Preserving the New Zealand Heritage of Antarctic Exploration through Oral Interviews: Interviews associated with the 1956-58 TAE and IGY
Since 1996, the New Zealand Antarctic Society with funding from the New Zealand Lotteries Board has been collecting oral archives from many of those involved in New Zealand's early work in Anatrctica. The goal is to talk with, record, preserve and make available audio tapes of all the members of the Commonwealth Trans Antarctic Expedition (TAE), 1956-58. Many people are aware that New Zealand undertakes research in Antarctica today, but few know of its earlier vital contribution during the TAE and IGY. The oral histories will preserve this information and provide a historical review of the period from a New Zealand perspective.
New Zealand has a unique connection to Antarctica and the Southern Ocean. We have long been involved in its exploration ever since the heroic pioneering work of Scott, Shackleton and Amundsen. New Zealand too was one of only 7 other States to take up the role of foundation members of the Antarctic Treaty System and has been prominent in its development and in the struggle to protect and understand the fragile Antarctic environment. New Zealand will soon lose a generation of pioneering scientists, explorers and support personnel who led the way for advances in Antarctica.
The people who participated in the expeditions of the 1950ıs and 60ıs including those who participated in any way in the Commonwealth Transantarctic Expedition and the International Geophysical Year (IGY), established the modus operandi for field operations and field research still in use today. They possess a wealth of firsthand information and perspectives about the development and history of Antarctic investigations that has never been completely recorded; they are also in the final years of their lives, some have passed away in the last several years. All these people have a story to tell and their stories, photos, and memorabilia is of historical value to New Zealand at large and also to the New Zealand research community. We should complete the recording of this valuable information for future generations before it is lost, using the best available technology and recording media presently at our disposal.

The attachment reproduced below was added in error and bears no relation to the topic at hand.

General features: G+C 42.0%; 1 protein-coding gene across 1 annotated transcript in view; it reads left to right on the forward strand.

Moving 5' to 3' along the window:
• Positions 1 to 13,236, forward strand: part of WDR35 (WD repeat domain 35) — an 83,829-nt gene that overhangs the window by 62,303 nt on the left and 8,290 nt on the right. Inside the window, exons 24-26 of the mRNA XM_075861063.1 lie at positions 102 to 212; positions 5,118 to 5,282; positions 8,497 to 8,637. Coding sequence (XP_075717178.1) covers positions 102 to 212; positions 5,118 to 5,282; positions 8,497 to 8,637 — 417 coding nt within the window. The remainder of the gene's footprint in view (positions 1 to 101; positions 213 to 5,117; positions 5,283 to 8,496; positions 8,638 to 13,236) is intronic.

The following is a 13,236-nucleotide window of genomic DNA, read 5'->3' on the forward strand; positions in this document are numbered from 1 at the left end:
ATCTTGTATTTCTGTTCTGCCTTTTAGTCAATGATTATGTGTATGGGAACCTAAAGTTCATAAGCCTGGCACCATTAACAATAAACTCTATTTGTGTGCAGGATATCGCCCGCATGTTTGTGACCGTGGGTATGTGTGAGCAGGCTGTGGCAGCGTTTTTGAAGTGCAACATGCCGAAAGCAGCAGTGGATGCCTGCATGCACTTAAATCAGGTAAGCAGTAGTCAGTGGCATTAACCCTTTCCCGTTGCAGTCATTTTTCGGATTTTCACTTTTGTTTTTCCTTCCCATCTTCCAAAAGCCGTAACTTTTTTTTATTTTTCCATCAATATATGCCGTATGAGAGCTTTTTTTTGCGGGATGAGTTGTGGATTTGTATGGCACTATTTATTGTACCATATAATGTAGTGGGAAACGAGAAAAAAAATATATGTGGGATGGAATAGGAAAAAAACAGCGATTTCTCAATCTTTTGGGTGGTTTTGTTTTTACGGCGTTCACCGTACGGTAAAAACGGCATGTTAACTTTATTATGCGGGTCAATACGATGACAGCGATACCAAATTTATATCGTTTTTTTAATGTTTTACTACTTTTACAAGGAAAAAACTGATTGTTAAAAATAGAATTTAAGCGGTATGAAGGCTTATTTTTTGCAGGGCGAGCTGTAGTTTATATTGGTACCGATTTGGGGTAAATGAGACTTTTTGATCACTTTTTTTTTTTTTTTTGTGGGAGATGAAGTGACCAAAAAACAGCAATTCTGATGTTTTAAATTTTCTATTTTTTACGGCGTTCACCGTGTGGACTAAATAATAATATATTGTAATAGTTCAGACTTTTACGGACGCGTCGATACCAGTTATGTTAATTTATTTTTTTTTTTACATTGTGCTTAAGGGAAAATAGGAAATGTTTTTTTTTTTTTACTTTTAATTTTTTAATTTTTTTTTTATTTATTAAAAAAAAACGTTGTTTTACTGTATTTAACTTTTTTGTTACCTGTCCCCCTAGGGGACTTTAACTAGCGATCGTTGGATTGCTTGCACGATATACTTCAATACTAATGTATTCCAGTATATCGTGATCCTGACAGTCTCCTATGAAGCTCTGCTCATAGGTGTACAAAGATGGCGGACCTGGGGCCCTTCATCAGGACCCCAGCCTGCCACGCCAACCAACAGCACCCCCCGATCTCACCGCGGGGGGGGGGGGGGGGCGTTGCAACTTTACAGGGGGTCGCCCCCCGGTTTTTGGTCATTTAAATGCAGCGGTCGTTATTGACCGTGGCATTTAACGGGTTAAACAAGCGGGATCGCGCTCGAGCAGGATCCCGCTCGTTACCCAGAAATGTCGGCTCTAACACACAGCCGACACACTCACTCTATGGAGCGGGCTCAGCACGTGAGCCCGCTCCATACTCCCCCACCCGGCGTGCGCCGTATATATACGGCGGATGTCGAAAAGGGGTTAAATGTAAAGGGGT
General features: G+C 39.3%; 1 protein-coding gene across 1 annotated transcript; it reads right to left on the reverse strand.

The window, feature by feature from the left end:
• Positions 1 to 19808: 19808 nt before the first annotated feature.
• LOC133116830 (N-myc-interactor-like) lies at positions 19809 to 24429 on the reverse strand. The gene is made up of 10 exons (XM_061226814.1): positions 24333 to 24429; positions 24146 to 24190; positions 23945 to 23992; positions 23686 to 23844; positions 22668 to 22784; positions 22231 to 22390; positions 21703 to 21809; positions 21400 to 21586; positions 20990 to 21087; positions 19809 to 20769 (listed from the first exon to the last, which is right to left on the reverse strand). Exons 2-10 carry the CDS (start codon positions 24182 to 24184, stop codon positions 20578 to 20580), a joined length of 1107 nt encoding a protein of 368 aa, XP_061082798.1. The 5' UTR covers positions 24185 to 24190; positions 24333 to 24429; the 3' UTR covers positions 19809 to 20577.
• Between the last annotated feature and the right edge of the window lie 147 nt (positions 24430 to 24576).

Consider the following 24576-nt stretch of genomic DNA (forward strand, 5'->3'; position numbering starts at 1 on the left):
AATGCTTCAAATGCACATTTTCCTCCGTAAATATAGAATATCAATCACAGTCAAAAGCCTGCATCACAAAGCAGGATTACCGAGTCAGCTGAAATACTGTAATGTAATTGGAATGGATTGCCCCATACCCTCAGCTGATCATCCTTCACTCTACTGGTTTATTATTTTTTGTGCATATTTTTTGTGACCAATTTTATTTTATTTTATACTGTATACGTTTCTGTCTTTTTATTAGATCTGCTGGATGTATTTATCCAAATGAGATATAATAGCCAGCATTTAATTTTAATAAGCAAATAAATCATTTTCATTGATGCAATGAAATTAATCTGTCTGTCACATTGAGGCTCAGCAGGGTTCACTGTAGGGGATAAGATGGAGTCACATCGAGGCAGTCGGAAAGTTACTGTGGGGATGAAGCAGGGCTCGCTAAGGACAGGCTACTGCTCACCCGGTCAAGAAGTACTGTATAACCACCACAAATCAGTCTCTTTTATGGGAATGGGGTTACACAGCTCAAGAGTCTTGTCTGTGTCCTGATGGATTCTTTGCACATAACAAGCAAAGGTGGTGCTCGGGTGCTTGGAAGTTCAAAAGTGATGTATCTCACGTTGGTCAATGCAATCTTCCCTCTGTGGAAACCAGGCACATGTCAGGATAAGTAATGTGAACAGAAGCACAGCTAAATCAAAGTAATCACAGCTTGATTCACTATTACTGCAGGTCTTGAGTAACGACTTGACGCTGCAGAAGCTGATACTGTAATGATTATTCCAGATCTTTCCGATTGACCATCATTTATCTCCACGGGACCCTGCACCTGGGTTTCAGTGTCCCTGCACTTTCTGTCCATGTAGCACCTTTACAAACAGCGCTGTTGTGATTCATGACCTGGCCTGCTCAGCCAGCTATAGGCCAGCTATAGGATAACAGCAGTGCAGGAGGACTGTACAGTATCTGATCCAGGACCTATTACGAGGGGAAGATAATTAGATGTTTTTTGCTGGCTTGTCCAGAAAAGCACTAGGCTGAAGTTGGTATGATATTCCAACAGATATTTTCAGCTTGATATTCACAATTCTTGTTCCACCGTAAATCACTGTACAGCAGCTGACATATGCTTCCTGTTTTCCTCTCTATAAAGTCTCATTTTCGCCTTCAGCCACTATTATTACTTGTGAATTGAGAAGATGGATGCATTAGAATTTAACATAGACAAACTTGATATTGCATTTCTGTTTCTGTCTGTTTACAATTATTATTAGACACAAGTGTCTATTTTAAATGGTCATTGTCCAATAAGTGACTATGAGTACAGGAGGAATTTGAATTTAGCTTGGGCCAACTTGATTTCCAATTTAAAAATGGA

The goal will be to talk with, record, preserve and make available audio tapes of the members of the TAE that have yet to be recorded. The NZ Antarctic Society received funding from the Lottery Grants Board in 1996. That project enabled the histories of 10 surviving TAE members to be recorded. These are now archived with the Canterbury Museum. Six other members of the TAE party, including Sir Edmund Hillary, have yet to be recorded. The remainder of the men from the expedition have passed away, interviews with their widows will be conducted once the original member interviews are completed. The hope is to complete this valuable collection.
So far 35 oral archives have been recorded. The tapes and transcripts are archived at the Canterbury Museum, Christchurch, New Zealand.
Future uses for the histories
It is envisioned that the histories could be used in a number of ways. Their value is two-fold: First, as a research reference collection. Use in this way is accomplished by adding the materials to the Canterbury Museum. Secondly, it is hoped that the histories could be utilized by schools, libraries and museums. The histories could be edited and posted on the Gateway Antarctica or ALC web site to be used as a teaching tool or for the general publicıs use. It is also envisioned that during 'anniversary years' that the histories could tour New Zealand and perhaps form part of an international exhibition which celebrates and commemorates an Antarctic event.